Sanders beats the student loan drum. Loudly.

January 11, 2016

Bernie Sanders wants to know how much you’re in debt. Indeed, the Vermont senator positively encourages supporters at his rallies to discuss how much money they owe on student loans. 

Bernie Sanders in Marshalltown, Iowa January 10, 2016. REUTERS/Brian C. Frank

At a forum on climate change in Boone, Iowa on Sunday, an attendee, a university senior “already swimming in debt,” asked the Vermont senator to elaborate his plans to lessen the burden of college loan expenses, prompting this exchange: 

“You have millions of people, including people in this room, who are struggling with outrageously high levels of student debt, am I right?” Sanders asked the 550 strong crowd to cheers, inspiring one woman to shout out her own $100,000 student loan burden.

 “$100,000 in debt for the crime of getting an education,” Sanders said, as other supporters began yelling out their college obligations.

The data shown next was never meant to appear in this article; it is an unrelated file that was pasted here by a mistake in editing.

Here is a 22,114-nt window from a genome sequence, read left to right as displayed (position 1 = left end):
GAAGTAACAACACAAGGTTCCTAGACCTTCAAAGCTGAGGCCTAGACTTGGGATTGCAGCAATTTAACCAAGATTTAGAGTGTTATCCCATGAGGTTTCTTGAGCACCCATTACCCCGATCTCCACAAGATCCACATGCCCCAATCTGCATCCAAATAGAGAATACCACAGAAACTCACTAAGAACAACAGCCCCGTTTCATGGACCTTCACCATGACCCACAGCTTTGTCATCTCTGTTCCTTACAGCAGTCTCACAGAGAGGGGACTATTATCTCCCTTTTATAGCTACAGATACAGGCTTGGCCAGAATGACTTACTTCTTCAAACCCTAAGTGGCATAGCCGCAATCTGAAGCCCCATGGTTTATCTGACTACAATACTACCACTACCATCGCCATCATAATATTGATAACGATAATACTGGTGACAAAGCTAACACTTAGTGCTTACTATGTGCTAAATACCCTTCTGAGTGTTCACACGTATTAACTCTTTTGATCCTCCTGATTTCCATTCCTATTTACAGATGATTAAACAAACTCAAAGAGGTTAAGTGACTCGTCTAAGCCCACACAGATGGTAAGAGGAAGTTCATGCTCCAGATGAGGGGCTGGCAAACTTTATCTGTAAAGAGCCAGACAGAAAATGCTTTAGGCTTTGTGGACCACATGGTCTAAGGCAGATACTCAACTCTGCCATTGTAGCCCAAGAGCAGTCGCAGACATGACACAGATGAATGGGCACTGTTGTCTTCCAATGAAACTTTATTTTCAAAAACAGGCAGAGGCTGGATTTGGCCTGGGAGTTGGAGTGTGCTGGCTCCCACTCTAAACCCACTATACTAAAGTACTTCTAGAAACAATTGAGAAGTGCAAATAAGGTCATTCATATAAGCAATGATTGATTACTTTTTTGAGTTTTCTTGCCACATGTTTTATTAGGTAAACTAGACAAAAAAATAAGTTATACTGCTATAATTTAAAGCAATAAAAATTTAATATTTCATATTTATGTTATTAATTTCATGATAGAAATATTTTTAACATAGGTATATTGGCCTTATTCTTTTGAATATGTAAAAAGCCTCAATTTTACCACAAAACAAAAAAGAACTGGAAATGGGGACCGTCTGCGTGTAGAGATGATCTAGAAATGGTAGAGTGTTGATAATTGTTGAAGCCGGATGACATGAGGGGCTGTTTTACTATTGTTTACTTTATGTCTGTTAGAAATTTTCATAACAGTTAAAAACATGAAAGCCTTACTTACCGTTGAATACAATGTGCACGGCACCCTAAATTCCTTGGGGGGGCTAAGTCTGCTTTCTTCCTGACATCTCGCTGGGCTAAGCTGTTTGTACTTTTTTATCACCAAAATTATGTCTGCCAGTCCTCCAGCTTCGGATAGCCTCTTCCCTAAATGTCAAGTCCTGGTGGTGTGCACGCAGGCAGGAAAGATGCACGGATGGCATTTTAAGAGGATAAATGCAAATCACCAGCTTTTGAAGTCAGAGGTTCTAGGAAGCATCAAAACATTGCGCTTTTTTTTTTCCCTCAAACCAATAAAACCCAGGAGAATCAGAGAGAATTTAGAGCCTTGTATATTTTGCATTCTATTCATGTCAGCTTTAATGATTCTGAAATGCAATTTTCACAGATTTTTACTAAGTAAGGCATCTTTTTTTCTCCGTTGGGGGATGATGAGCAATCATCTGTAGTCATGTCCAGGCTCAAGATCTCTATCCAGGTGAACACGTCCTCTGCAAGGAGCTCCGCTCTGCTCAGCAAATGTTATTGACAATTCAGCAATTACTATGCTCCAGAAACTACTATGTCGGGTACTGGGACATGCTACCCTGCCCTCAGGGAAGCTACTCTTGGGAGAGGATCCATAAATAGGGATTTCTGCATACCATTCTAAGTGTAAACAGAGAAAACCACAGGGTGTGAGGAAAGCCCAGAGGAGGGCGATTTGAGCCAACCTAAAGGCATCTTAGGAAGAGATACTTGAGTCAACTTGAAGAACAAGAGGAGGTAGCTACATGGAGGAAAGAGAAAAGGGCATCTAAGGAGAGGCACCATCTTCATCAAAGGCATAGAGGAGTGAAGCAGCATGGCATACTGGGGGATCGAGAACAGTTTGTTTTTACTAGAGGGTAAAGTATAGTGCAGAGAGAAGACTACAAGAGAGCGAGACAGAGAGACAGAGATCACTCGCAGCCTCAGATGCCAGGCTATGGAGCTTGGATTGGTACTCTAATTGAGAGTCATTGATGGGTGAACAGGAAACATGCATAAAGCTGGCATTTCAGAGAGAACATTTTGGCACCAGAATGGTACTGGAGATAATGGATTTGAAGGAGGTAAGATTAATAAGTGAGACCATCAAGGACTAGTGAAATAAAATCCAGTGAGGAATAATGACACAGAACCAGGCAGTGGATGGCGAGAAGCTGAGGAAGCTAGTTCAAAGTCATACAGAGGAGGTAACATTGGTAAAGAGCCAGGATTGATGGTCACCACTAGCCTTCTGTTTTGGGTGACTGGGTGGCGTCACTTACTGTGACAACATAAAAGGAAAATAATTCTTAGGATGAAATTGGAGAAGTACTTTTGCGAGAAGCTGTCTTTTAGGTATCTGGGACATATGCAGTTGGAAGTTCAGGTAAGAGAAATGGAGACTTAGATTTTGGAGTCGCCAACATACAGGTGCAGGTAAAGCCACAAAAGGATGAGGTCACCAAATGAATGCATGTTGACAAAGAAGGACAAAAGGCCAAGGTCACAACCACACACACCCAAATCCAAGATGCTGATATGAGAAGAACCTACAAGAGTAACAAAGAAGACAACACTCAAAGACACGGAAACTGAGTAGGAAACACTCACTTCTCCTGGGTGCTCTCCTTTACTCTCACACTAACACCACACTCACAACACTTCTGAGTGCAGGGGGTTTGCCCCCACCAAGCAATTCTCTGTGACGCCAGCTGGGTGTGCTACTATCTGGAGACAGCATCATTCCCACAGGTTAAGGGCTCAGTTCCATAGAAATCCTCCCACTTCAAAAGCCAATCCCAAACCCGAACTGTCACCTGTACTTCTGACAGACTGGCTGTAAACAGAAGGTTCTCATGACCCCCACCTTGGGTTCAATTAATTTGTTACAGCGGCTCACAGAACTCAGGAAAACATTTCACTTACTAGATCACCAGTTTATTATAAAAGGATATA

“$83,000,” one voice shouts. “$60,000,” came another.  

 “$120,000, $140,000, $150,000,’ others yell. 

 “My wife and I both have Ph.Ds,” one man in the crowd said, totaling up to $300,000 student debt for the couple. 

 “I feel like this is a Vermont auction,” Sanders joked as participants yelled out their various levels of college expenses–all of which were way higher than the $27,000 that the U.S. federal government estimates as the average student loan debt at a four-year institution. 

 “We’re laughing here, but really this is not only not a laughing matter,” he said when the crowd finally quieted. 

 “What we’re saying is you’re going to be shackled in debt for decades because you wanted to get an education,” he said.

 Sanders has proposed making tuition at public colleges and universities free of cost, which critics have accused of idealistically ignoring how such a plan would be funded. 

Iowa voters go to their nominating caucuses on Feb. 1.



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